In the Face of Your Shadow

The term “shadow” was first used in as a psychological term by Carl G. Jung as a denied part of one's self—a part we repress because we have been given a message that it is “bad” or “evil” or that we need to feel shame and guilt if we have it. The hidden shadow side is our impulsive, wounded, sad, or isolated part that we generally try to ignore.

"What you resist, persists" ~ Carl Jung

All of us have this shadow self and it can block us from reaching our true potential. If it's ignored or not identified and properly addressed it can wreak havoc on our life. The shadow or the dark side of us is what gives us a perspective to the light side and makes us a whole human being. When we start doing shadow work, our personal growth process gets easier, since it brings out our hidden powers and turns them into light.

We have all been hurt because of these hidden shadow sides, which have been repressed and denied. When they get repressed, they control us; when we bring them out and learn to work with them, we are in control. Some of us have learned to take this pain and hurt and to bring a sense of balance to our disordered parts of the shadow. We do this because we want to feel a sense of liberation from unnecessary pain and sorrow. Through our shadow, we can face our hurt, fear and anger and learn how to live from our fullest functioning individual self, one that is content with life and where it’s going. One that is positively functioning to his fullest.

Most people are aware that there is some part of them correcting other parts, but they may not be aware of a higher self or what we could call an intuitive self. It’s the part that allows us to come back into equilibrium, and learn how to observe the shadow parts. To observe and do shadow work, we need the experience of being centered in a higher self. That is why our spiritual practice is so pivotal.

When you work on the shadow, you can turn your anger into something positive—for example, a set of boundaries to be assertive and to say yes or no to what your heart wants. Or, you can turn your sadness into a door to connect and understand others by expanding your compassion. Or, you can turn your fear into a tool to become emotionally detached from an upsetting situation. Or, you can understand why you might project negative feelings onto others or scapegoat people unnecessarily.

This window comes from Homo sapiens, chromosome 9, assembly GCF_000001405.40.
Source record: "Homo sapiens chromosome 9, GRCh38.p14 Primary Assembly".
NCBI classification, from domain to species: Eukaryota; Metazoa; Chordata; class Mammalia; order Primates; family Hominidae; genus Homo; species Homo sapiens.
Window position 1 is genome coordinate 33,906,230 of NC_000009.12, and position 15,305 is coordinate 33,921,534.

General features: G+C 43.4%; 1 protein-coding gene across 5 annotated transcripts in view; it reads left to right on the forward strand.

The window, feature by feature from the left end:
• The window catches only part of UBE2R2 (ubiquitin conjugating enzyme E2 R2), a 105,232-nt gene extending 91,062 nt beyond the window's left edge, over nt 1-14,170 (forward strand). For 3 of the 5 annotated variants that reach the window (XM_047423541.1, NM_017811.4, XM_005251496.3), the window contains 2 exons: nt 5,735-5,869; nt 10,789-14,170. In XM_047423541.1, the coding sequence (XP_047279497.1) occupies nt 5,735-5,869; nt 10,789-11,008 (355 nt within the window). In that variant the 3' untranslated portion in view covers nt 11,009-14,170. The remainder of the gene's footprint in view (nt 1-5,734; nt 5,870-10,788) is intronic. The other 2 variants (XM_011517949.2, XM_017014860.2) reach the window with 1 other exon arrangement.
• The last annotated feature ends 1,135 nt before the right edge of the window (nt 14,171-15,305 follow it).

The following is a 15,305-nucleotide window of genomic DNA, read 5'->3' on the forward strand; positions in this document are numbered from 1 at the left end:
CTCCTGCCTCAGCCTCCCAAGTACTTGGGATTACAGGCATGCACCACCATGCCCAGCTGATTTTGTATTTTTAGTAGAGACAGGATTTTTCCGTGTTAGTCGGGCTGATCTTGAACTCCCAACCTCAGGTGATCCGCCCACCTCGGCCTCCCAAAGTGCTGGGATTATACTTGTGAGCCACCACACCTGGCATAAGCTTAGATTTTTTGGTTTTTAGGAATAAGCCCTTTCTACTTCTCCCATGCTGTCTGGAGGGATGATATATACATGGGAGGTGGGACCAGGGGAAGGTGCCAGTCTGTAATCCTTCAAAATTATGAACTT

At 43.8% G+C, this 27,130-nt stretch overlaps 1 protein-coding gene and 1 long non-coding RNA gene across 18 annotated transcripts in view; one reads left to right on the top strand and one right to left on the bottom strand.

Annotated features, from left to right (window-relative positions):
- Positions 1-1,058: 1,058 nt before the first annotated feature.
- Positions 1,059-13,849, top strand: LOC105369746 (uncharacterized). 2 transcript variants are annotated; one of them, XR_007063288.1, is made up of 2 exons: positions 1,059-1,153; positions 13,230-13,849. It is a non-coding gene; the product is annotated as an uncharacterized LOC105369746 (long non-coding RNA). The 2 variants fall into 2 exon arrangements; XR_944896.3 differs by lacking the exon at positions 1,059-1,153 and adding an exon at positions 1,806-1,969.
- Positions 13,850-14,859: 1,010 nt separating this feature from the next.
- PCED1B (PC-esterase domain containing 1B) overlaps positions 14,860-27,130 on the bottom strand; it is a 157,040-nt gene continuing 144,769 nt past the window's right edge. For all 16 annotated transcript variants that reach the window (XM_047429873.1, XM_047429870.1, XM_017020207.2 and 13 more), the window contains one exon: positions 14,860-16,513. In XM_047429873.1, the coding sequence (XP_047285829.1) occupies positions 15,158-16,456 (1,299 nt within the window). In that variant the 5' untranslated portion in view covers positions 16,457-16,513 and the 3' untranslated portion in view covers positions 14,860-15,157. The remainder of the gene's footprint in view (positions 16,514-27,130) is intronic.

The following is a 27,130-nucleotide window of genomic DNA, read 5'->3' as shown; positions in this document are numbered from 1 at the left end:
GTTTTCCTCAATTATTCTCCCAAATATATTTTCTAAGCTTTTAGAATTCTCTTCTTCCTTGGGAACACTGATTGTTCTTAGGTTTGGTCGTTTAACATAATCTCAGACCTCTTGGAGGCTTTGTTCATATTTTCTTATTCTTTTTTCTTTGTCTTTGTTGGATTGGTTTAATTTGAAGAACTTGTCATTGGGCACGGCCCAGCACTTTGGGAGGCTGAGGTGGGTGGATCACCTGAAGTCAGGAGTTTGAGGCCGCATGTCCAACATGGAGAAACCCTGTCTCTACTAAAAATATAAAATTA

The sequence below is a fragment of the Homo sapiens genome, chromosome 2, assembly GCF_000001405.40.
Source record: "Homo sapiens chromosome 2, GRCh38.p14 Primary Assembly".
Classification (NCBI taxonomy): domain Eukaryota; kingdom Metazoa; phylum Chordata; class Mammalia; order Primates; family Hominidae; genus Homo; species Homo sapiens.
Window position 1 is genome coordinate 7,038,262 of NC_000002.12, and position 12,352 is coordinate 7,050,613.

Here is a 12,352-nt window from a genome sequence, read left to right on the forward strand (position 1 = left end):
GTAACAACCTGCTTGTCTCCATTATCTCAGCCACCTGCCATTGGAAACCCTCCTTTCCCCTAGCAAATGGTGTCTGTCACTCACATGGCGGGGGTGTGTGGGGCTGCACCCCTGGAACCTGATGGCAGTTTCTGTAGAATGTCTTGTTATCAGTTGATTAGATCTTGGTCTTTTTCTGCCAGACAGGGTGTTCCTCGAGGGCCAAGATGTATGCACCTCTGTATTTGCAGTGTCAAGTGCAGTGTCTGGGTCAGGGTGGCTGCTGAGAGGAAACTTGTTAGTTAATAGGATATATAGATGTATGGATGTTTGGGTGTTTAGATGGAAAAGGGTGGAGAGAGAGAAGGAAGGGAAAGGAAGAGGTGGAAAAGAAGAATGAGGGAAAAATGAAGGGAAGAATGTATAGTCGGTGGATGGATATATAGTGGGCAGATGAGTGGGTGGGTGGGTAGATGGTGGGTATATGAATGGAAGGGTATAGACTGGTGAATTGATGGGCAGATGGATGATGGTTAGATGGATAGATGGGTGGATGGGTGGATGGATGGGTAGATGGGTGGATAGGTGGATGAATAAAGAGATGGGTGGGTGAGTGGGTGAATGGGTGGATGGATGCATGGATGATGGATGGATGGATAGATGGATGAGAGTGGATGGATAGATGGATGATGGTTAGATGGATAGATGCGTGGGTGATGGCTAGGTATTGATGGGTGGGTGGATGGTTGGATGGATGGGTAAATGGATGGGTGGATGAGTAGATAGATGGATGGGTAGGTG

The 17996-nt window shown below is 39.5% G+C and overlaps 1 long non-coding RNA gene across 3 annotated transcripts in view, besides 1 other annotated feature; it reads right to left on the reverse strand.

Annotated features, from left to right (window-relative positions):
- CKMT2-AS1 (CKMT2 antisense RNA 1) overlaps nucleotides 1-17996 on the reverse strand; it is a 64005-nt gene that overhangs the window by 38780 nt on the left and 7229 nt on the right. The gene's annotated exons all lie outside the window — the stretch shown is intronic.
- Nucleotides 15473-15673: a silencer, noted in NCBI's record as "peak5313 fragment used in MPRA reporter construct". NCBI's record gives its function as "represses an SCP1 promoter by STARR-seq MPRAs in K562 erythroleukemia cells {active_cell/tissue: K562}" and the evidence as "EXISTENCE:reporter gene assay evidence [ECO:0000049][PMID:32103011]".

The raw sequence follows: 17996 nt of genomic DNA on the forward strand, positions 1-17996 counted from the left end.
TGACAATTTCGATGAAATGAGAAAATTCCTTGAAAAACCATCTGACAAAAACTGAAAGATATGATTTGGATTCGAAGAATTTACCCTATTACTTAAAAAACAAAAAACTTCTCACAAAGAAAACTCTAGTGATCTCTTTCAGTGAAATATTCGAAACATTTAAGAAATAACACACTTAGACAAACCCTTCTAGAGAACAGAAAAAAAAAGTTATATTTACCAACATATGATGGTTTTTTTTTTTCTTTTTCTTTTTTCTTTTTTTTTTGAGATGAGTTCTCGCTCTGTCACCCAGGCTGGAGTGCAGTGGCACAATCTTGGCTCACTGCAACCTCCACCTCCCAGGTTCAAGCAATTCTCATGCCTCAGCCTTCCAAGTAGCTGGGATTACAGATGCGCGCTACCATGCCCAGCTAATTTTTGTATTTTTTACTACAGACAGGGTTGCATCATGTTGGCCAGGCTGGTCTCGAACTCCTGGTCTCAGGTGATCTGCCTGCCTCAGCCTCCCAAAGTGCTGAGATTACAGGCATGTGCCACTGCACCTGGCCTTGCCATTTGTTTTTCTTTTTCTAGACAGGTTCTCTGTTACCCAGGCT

In addition, you may find yourself needing help and support in doing and discovering your shadow side. You need to work on feelings like fear, anger, jealously, insecurity, hate, resentment, guilt and shame or any other self-restraining feelings that are irrational, out of balance or too intense. You may also need to focus on how to get rid of the old patterns of behavior and thoughts that are not serving you well anymore. This can be done through behavioral and cognitive modification, which can be mixed with the shadow work.

One of the great purposes of life is about self-understanding and growth. Shadow work is an essential piece of revealing your true self.

Eventually with personal and life work, when we befriend our shadow, give it a nod and wink, accept and learn from it, we learn to use it's powerful messages and energies in profound ways. Instead of residing in the depths of the unconscious, it gains its rightful place as a function and gift of the personality allowing you to hear the pure, intelligent wisdom of your soul. It allows for true personal understanding, deepening of consciousness and can bring beautiful gifts along the way.